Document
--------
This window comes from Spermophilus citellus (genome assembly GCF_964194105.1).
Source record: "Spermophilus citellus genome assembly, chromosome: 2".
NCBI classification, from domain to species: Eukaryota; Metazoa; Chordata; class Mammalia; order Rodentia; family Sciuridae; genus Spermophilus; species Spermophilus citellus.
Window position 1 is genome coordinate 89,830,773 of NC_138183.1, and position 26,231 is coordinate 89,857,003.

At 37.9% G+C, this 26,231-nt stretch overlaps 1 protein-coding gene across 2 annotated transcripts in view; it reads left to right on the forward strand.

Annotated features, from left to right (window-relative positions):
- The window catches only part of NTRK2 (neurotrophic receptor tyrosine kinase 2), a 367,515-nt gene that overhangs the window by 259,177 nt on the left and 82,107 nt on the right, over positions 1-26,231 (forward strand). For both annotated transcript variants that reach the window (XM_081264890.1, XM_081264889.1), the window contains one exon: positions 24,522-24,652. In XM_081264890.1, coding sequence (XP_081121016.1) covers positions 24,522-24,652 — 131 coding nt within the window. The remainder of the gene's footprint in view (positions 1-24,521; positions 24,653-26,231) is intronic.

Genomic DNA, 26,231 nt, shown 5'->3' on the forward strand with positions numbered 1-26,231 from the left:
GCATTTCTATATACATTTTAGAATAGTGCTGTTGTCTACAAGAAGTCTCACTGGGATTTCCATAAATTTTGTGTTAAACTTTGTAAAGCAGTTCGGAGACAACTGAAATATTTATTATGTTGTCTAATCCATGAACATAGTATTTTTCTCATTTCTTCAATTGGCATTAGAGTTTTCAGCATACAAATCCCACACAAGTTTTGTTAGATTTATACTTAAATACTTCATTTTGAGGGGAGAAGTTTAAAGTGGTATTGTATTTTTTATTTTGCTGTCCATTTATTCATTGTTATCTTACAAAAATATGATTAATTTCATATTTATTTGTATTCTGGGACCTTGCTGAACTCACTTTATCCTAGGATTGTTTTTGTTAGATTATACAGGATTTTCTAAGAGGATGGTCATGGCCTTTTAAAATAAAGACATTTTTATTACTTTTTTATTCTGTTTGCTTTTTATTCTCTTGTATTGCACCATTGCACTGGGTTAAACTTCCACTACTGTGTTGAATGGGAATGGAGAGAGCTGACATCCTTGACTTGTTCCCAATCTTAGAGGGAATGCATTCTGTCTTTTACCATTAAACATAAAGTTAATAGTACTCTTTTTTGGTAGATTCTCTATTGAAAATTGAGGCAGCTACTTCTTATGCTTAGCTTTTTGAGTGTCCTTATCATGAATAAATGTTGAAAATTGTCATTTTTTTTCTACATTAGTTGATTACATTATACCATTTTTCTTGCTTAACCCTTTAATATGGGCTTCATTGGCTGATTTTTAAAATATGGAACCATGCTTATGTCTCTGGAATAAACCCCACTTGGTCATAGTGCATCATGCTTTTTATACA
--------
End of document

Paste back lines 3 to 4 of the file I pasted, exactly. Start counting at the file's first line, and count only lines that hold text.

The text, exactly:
NCBI classification, from domain to species: Eukaryota; Metazoa; Chordata; class Mammalia; order Rodentia; family Sciuridae; genus Spermophilus; species Spermophilus citellus.
Window position 1 is genome coordinate 89,830,773 of NC_138183.1, and position 26,231 is coordinate 89,857,003.